9 questions everyone has applying for loans

applying for student loans

These moments of the year are often spiced with a faint unease, an unremitting ‘what have I forgotten?'

Student finance applications open in February and while good intentions place 'applying for the loan' hit the top of the to-do list, other distractions come along.

If you want financial support, though, forms for loans need to be filled out and the sooner the better. There’s some to-ing and fro-ing using the post (the post! How quaint) which means if you like money on time rather than half a century delayed, your application should be well ahead of the May 31st deadline. The form, however, is sufficiently confusing to cast doubts over ones brainpower: ‘I can barely complete this form. Not feeling too great about a degree right now…’

This information is appropriate for UK students entering their course at an English university in September 2014.

1. What will I need to fill out the form?

The Student Loans Company (SLC) is reassuringly keen on ensuring money goes to the right person, so you’ll need proof of who you are and where you’re headed. Have to hand passport details, national insurance number and bank details - preferably all your own - along with details of your university or college course.

2. Where I’ll go depends on my results - what do I name as my course?

Easily solved – just put your first choice. If the exams don’t go as planned and you end up elsewhere, a short telephone call to the SLC will sort everything easily enough. You can also tweet them @SF_England or visit their Facebook page.

On that note, it's easy enough to change or update your details. Just in case you decide to amuse yourself by using the title ‘Reverend’, forget to correct it and later receive some confusing telephone calls - a mistake I won’t be making again in a hurry.

3. I can’t find my passport and besides, I think it’s out of date...?

The SLC has no interest in your actual passport – just the number and validity dates, so don’t send yours in.

If your passport is out of date and you’re unable to have it renewed in time, your actual birth certificate countersigned by a person of good standing confirming your identity is an acceptable substitute.

4. Who counts as a person of good standing?

Though personal experience tells me they are up there with the best humanity has to offer, your favourite barman is perhaps unlikely to suffice, if only because they must have known you for two years.

The form suggests someone with a professional qualification (suggestions include teacher, accountant and solicitor), a civil servant, bank or building society official, police offer or a minister of religion – I’m assume the chap standing at the front of your local Jedi gathering won’t count but if anyone has the gall to try…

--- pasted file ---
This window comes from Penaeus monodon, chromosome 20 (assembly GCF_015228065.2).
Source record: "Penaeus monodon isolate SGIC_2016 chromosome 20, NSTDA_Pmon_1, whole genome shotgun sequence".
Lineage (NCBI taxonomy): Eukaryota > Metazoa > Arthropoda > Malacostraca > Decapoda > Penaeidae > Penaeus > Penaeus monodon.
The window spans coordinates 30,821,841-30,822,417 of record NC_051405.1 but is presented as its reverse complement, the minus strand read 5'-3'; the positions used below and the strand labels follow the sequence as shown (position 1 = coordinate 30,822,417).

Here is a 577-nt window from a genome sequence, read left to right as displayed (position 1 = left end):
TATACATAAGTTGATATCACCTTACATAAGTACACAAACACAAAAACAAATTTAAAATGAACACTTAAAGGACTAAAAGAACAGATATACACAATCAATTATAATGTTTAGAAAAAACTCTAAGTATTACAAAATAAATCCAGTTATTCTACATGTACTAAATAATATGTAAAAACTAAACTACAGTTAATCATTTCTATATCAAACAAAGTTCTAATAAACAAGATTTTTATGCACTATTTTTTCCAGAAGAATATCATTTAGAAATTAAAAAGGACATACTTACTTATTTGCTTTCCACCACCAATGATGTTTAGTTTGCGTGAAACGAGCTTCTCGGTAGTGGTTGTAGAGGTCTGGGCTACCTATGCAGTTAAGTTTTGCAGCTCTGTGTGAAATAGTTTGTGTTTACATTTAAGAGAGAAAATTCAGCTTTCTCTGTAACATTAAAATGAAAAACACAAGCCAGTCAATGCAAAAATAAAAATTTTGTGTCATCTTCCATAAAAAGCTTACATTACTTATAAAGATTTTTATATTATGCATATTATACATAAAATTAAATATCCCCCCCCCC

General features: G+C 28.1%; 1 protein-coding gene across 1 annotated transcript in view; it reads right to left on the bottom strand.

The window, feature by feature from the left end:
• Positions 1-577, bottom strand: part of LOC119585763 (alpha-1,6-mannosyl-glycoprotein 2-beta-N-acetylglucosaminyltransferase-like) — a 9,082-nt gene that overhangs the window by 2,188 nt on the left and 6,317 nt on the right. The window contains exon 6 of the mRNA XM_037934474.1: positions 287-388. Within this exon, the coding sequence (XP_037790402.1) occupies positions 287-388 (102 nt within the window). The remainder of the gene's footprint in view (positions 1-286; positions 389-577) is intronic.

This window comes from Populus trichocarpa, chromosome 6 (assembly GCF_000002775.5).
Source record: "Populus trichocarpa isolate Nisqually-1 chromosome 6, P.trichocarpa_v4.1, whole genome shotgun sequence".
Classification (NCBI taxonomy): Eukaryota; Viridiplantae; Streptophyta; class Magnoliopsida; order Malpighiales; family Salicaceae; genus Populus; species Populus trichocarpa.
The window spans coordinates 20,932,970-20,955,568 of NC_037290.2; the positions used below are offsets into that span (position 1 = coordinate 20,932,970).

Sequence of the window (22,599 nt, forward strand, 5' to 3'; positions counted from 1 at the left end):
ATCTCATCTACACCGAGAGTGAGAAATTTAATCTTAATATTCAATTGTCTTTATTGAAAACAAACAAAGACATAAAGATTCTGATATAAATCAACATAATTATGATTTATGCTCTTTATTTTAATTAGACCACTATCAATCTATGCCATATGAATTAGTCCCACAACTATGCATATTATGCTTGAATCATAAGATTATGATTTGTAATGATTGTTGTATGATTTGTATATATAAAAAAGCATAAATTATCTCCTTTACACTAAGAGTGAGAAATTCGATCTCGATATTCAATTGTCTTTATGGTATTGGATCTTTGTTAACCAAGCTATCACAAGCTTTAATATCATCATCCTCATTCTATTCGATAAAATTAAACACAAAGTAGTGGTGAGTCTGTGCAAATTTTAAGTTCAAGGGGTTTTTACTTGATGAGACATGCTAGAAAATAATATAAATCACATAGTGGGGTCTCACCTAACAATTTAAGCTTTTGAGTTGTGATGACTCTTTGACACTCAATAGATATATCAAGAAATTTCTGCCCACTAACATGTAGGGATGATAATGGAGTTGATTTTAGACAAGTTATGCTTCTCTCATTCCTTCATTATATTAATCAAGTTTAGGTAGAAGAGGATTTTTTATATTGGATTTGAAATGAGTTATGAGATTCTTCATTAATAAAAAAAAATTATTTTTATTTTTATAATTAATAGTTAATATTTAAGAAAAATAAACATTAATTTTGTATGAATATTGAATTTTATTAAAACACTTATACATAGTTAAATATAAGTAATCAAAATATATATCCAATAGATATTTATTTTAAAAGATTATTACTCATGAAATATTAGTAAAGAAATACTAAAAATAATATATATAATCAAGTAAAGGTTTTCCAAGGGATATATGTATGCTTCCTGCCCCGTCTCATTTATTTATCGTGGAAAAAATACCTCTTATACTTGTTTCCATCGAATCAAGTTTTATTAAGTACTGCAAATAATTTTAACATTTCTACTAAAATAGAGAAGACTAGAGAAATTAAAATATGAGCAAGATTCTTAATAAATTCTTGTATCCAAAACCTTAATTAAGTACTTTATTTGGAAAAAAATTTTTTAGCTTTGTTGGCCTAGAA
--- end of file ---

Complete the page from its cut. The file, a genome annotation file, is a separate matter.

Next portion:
5. The loans and are assessed on ‘household income.’ What is household income?

‘Household income’ means the income your parents or partner receive, plus your own. Income is both money earned and unearned, so any benefits, pension payment or investment pay-outs will be taken into consideration. Sadly, it is calculated on income before tax and national insurance payments.

6. How do they decide whether it’s my parents' or partner's income that counts?

Whether your parents or partner count as contributing to your household income depends on your age and circumstance. If you’re under 25, living with family and financially dependent on them, the government will look at their income. If you’re over 25 and living with your partner, they’ll accordingly consider your partner’s income. This distinction is referred to as ‘dependent’ or ‘independent’ students.

7. Would anybody know if I say our income is lower than it is?

Yes. Student finance England and the SLC are operated by the government and the trouble with governments is they have access to all sorts of information. They’ll check your parents’ financial records directly with HM Revenue and Customs. If there is a discrepancy between your application and their findings, they’ll ask for more evidence.

8. I’m eligible for a maintenance grant – will it affect my loan?

The maintenance grant (which needn’t be repaid) will affect the amount of maintenance loan (which does) you’ll receive; for every pound of maintenance grant you are eligible for, 50p is deducted from the loan you’ll get; it’s a favourable system as it means you’ll borrow less and duly owe less.

9. Our income recently dropped, so I need more maintenance loan. What can I do?

The application wants details of our household income from last tax year - but this is useless if your current income has reduced recently.

If your household income has dropped notably – by 15 per cent or more, your parents (or partner, as above) will need to fill in the Current Year Income form, which will become available in April. This information will then be used to recalculate your loan and grant eligibility.

I’ve got more questions. Help!

Breathe. Walk to the kitchen. Put the kettle on. For a comprehensive read of all loan and grant information, read everything you need to know about student loans